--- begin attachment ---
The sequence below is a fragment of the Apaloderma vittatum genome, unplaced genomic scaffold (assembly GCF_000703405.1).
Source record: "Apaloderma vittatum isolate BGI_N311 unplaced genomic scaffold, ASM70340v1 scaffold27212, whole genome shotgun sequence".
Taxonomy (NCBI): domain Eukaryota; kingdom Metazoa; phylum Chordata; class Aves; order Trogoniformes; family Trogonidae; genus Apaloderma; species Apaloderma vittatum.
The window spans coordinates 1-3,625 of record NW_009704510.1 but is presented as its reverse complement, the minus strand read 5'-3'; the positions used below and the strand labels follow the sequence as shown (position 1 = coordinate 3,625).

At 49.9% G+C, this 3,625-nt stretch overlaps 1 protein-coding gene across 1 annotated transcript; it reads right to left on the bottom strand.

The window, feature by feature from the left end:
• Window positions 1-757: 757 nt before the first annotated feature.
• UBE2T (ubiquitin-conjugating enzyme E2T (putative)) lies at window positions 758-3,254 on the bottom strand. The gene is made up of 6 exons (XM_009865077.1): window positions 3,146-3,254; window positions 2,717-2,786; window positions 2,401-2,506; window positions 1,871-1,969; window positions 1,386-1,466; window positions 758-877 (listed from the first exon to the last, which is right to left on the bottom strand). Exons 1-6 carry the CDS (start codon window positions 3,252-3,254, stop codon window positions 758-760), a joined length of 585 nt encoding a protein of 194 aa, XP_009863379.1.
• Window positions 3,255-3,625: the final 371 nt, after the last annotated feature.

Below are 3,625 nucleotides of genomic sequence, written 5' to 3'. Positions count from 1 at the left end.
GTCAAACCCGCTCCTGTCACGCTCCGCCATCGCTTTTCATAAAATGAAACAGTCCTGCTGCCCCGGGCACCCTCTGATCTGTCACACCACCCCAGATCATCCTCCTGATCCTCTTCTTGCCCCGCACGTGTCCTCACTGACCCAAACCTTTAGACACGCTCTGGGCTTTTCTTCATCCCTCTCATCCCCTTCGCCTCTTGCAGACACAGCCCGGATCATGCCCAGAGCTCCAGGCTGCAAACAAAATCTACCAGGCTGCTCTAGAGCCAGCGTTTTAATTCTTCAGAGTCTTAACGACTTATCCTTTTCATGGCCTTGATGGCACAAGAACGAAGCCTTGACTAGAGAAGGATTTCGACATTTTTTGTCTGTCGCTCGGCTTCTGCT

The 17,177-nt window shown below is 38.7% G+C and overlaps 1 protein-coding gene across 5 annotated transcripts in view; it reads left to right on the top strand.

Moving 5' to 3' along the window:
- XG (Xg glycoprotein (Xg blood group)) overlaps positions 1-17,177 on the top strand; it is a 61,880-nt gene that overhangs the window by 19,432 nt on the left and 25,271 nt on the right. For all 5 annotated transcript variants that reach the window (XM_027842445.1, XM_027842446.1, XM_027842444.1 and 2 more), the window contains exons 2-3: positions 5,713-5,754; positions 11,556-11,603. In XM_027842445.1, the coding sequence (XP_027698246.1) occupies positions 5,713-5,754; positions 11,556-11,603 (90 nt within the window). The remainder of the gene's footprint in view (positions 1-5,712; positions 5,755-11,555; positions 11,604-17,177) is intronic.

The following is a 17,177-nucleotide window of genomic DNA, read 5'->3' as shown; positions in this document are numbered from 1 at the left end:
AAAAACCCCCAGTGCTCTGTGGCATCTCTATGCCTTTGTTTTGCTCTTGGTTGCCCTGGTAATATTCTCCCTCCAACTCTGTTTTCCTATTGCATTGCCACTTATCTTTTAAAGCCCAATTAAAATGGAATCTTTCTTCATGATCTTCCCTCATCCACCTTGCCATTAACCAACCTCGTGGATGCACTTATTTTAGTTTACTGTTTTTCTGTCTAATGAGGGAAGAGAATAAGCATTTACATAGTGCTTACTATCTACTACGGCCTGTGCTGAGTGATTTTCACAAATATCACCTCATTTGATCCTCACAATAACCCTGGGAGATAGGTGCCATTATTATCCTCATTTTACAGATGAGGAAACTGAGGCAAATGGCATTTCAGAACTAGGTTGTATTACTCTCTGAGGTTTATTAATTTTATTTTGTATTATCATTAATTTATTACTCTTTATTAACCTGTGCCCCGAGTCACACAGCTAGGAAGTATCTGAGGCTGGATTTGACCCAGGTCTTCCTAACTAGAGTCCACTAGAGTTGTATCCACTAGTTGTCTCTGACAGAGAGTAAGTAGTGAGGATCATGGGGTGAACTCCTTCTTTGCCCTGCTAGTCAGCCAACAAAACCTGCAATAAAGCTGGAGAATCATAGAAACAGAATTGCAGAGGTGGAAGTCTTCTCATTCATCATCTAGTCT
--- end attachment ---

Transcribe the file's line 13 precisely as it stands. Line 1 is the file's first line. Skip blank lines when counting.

Moving 5' to 3' along the window: